Our reviews of America Lost and Found: The BBS Story (Blu-ray) Criterion Collection (published December 20th, 2010) and Five Easy Pieces (1970) (Blu-ray) Criterion Collection (published July 1st, 2015) are also available.
He rode the fast lane on the road to nowhere.
A bleak character study of a potential musical genius, Five Easy Pieces presents a masterful if hard to watch performance by Jack Nicholson in his prime.
Particularly if you read some of the reviews from more prominent critics, Five Easy Pieces is spoken of by some people in such glowing, rapturous terms that you feel as if you ought to like it. This is a feeling that many people seem to have regarding European movies, where they feel that they need to like them in order to be truly cool and sophisticated. It's an odd feeling, really, but as the last seconds rolled on Five Easy Pieces its one that came to mind. Watching the film was certainly an experience, and the film had its moments, but at the end I just can't bring myself to like it. Let me try to briefly state how I arrived at my conclusion.
The acting is certainly first rate, most notably from Jack Nicholson. While in more recent times he can go over the top (notably Batman and Mars Attacks!), in the early part of the 1970s he was a first-class actor, tackling roles of intimidating complexity and range (like The Last Detail and Chinatown). His Robert Eroica Dupea is perhaps the most challenging of all, partly because as he has admitted his own life has had a certain similarity at one time and partly because this is a most unlikable character. Unlike his recent turn in As Good As It Gets, here in Five Easy Pieces his character never redeems himself or evokes sympathy. By the end of the movie, you simply detest Dupea as a miserable wretch of humanity, and if an actor can make an audience feel this way, he's done his job and then some.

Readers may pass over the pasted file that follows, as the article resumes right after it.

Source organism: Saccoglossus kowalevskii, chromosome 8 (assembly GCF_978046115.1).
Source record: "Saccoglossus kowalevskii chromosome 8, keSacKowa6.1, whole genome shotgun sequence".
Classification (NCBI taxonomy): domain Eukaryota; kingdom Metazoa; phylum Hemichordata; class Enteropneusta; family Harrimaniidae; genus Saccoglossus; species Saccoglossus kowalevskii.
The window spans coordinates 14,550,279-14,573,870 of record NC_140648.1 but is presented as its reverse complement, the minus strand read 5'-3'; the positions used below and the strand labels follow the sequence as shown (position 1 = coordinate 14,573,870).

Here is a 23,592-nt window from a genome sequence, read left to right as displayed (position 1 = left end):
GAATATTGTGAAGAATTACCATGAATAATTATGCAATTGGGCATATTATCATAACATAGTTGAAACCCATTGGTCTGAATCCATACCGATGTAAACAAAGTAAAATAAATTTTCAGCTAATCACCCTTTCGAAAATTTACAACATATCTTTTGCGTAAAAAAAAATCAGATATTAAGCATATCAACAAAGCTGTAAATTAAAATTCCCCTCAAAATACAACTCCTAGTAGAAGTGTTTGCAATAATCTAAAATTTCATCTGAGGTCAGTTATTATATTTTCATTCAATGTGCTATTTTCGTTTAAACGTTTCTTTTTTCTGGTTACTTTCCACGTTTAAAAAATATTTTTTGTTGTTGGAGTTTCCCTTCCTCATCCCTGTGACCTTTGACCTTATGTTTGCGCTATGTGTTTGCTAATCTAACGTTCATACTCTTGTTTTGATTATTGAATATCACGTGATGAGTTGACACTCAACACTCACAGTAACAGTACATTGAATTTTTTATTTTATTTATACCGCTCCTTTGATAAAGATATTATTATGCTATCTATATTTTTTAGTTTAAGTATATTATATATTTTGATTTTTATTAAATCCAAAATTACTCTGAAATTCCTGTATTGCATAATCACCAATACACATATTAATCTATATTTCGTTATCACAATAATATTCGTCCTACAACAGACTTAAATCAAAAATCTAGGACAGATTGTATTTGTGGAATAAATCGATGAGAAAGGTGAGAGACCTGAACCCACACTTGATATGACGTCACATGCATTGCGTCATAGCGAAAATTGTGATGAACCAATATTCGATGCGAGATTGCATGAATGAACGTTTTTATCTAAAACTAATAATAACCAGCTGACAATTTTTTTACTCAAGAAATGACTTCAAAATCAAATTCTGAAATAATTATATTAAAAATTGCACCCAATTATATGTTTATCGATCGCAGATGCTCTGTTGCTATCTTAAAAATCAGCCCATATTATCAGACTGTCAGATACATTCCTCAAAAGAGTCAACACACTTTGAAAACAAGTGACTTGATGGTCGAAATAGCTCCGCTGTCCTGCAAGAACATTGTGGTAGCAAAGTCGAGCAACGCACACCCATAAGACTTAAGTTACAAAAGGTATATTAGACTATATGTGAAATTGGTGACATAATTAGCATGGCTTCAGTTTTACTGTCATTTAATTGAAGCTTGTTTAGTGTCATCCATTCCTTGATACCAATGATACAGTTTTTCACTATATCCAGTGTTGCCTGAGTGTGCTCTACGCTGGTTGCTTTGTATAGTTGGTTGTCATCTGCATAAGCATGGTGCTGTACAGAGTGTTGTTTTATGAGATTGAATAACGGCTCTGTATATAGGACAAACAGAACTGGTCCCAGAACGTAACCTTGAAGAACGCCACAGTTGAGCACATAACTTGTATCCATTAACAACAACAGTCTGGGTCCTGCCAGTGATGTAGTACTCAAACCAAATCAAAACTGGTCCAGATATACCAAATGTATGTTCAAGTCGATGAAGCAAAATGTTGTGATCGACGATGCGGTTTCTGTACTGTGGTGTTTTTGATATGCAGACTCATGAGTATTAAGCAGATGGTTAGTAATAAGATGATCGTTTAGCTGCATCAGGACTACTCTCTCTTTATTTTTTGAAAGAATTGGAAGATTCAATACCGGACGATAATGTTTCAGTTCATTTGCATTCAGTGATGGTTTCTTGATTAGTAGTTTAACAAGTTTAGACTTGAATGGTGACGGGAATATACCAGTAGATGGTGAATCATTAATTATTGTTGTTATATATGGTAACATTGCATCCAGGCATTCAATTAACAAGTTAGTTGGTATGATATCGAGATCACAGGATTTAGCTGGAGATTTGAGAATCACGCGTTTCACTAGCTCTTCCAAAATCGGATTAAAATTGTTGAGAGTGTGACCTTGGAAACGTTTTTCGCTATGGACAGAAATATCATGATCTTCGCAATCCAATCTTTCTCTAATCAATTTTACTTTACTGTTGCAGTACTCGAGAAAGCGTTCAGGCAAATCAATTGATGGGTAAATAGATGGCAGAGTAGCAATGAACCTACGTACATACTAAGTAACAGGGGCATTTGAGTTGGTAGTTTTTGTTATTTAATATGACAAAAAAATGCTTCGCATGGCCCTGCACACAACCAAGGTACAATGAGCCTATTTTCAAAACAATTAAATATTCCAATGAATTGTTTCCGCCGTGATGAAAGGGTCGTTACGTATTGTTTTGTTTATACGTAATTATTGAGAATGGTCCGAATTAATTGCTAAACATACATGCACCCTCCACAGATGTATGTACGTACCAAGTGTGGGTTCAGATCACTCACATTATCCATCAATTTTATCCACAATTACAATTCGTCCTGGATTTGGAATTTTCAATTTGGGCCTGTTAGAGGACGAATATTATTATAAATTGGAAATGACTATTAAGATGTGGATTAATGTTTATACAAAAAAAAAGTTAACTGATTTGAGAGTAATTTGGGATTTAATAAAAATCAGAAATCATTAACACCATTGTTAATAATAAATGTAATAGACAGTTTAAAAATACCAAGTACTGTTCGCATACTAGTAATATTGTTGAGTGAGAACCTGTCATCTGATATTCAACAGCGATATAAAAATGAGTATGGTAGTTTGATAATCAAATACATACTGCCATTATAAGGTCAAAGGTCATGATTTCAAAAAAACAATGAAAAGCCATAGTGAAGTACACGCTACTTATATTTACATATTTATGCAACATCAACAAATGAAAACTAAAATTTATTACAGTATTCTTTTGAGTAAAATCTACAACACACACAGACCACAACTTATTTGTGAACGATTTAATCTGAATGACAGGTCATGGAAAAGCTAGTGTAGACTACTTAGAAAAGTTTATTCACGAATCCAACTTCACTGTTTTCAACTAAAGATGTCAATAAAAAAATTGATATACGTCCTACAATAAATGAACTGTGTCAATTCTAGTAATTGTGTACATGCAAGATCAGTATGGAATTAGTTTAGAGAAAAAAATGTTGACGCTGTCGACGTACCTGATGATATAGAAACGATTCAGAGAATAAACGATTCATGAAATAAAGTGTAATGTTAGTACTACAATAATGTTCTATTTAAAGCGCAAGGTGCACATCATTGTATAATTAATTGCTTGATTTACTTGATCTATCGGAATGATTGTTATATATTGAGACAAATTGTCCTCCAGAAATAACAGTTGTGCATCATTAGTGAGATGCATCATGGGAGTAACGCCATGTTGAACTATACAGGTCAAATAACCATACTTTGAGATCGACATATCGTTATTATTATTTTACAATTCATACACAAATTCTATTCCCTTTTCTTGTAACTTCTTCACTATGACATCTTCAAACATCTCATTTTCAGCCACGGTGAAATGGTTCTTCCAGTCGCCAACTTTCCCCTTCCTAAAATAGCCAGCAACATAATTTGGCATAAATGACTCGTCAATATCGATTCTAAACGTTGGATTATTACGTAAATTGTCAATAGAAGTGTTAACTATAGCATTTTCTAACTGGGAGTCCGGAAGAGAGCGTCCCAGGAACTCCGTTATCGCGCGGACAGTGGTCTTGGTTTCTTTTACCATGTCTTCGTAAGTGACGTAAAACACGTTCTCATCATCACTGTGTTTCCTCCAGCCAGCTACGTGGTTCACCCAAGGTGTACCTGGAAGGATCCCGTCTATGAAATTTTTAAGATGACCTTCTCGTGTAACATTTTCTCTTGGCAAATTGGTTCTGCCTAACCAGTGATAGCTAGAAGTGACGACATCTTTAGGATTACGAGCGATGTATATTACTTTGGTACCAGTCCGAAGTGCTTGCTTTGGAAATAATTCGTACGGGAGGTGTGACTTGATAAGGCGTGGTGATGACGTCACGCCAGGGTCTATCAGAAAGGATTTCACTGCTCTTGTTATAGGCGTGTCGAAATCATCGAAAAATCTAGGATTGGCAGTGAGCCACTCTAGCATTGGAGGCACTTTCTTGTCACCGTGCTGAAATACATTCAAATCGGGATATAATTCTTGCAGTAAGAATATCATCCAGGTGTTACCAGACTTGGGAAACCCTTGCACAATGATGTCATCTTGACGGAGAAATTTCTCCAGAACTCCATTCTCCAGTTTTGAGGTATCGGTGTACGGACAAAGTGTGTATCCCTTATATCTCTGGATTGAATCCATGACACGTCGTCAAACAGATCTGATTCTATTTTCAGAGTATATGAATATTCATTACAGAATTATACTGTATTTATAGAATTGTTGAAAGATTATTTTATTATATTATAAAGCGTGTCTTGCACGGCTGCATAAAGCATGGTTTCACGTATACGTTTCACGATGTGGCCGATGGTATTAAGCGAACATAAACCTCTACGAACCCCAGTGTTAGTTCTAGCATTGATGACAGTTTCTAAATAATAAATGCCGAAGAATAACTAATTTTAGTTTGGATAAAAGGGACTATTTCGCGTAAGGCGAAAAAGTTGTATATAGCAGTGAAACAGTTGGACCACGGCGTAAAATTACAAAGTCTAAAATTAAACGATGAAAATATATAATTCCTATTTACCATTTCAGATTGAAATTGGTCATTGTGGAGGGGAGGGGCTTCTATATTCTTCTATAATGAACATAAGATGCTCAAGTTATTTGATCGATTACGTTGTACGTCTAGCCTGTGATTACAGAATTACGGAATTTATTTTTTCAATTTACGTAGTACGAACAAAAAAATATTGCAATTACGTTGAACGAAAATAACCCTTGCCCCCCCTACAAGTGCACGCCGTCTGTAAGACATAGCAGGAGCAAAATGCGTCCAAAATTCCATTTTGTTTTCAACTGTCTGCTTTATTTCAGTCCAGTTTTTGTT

Dupea is the central character above all others here, but the supporting cast does its job, which is to emphasize and accentuate Dupea's persistently uncomfortable life. Trivia fiends will have a field day here spotting future famous faces, from Kelly (Sally Struthers—remember "All in the Family?"), Terry Grouse (Toni Basil—one hit wonder with "Mickey"), and Carl Dupea (Ralph Waite—the patriarch in "The Waltons.")
Unfortunately, acting alone cannot carry a movie—there has to be enough of a plot to carry the audience along and keep us interested. Five Easy Pieces has snappy dialogue, painfully tense family scenes, and enough mood to keep a Prozac salesman happy, but it doesn't have much of a plot. The inner demons that drove Dupea to discard his family and musical life and to devote himself to an uncommitted, rootless existence are touched on only briefly, leaving us to uncertainly speculate about his reasons. Pacing is another element of plot left out in Five Easy Pieces, with the film drifting as aimlessly along as Dupea through life. Perhaps that's the point, but it makes for a number of yawns, encroaching boredom, and a lot of looking at the elapsed time on my DVD player.
For those of you interested in the story, we find Robert Eroica Dupea (Jack Nicholson) with a blue-collar job working in an oil field, Rayette Dipesto (Karen Black) as a beautiful, ditzy girlfriend, and spending much of his free time drinking beer and bowling. However, it is soon clear that while he is in his situation by choice, it is a peculiarly self-loathing choice, as he cannot muster any sense of commitment to his girlfriend and his contempt for his blue-collar colleagues and his work is simmering just under the surface. In unexpected ways, Dupea exhibits a suppressed talent for music, such as when he climbs into the back of a truck during a traffic jam. He tickles the ivories, lost in his own world, even as the truck drives off to its destination.